In a generation rife with high technology but low on verbal communication, a time inundated by Postmodernism and Abstract Expressionism, Conceptual and performance art, heady definitions of contemporary art and postcolonial discourse, the art of portraiture seems to have gotten buried in a haze of paint splashes, drips, swipes and impasto.
Portraiture, because of its straightforward technique and illustrative and academic quality, has oftentimes not been considered nothing more than a pretty picture, not qualifying as “serious” art.
Perhaps. Yet there are portraits, and there are portraits. Consider the works of Holbein, Dürer, Velasquez, Gainsborough, even Rembrandt, and the rest of their ilk, who in their time were dismissed as “court” painters; then, at the crossroads of modernism, their counterparts were condescendingly labeled as “vogue” or “society” painters.
Rafael del Casal is one of those artists who remains unfazed by such labels, though he has, all this time, been kept a closely guarded secret by those who have known him. It doesn’t help that Del Casal hardly holds exhibits of his work. They come few and far between.
But this month at Finale Artfile in Makati, in the small exhibition room on the second floor, 10 commissioned portraits of women have hung for barely a month, each with the artist’s delicate insight into their respective personalities. Of these, I have singled out five that distinctly point to Del Casal’s perceptiveness in capturing the sense of a moment.
“I want you to paint the woman I married,” Jolyon Tiglao instructed Del Casal when commissioning a portrait of his wife, Carmen. Though she herself would have preferred a portrait of her contemporary self, Del Casal fulfilled the husband’s wishes, producing a graceful Carmen in a pink terno, taken in the prime of her dancing days with the Bayanihan, her graceful posture made even softer by the transparent scarf held wafting above her head.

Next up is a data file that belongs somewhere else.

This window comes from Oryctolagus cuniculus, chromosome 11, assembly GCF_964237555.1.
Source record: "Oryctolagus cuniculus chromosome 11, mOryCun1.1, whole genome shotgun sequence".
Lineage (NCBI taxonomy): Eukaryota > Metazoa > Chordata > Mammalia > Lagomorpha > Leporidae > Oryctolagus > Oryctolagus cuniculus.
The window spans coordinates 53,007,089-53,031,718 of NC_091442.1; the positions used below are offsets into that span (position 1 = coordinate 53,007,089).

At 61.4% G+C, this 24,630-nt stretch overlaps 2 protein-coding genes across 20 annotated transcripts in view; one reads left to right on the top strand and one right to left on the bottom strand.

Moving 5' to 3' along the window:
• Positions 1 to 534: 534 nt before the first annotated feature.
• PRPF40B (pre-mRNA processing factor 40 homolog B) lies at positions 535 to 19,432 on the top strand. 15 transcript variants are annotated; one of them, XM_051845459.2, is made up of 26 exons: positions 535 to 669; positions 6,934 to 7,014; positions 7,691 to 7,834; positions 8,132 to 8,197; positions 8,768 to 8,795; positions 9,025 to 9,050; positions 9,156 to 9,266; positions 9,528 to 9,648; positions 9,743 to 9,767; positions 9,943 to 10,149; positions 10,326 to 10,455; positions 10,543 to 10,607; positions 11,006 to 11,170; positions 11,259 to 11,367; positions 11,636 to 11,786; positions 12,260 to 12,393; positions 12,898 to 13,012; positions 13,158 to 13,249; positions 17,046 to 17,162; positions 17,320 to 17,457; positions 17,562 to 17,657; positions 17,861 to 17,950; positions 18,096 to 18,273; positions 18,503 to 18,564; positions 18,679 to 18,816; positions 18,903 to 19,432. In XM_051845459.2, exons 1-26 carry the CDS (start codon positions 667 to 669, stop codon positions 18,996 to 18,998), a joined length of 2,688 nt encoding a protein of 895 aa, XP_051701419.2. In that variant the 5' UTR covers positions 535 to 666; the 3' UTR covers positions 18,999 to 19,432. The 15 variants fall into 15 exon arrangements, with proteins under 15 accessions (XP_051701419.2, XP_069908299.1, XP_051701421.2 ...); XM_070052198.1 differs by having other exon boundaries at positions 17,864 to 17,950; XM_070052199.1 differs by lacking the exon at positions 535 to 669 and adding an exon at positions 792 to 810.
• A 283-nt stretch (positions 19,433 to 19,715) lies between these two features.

In direct opposition is the stiff and tense stance of Luisa Viray. Her long graceful fingers with an open fan consciously and deliberately grasp at it, instead of holding it nonchalantly, indicated by Del Casal’s delineation of her knuckles and veins. Her eyes peer at something from a side glance and her collar bones and shoulders are clearly not devoid of a tension only she, and perhaps Del Casal, is privy to. A wall’s vertical line alongside Viray only emphasizes the intentional rigidity Del Casal wishes to put across. The selection of a terno of giant red coral prints with coordinated pearl and red coral earrings is clearly contemporary, marking Viray as a youthful matron in a complex society, as opposed to Tiglao’s more playful and flirty countenance.
Classic in pose, technique and coloration is the portrait of Josephine Murphy Cojuangco. She is elegant and serene and cameo-like. Hers is classic Del Casal as I recall his art to be. A gentle shade of powder pink on an embroidered terno, gradated robin’s eggs pearls and matching earrings, wavy, mervined hair pulled back into a soft chignon, Del Casal captures a nostalgic old worldliness through his use of light, shadow and color palette.
Next to Cojuangco is Rosario Encarnacion, an architect. A simple no-nonsense collarless pineapple fabric Filipiniana top, cropped hair, and you know she is a working lady in a man’s job. And yet, Del Casal knows that underneath the feisty exterior is a sensitive soul, which he captures in her eyes.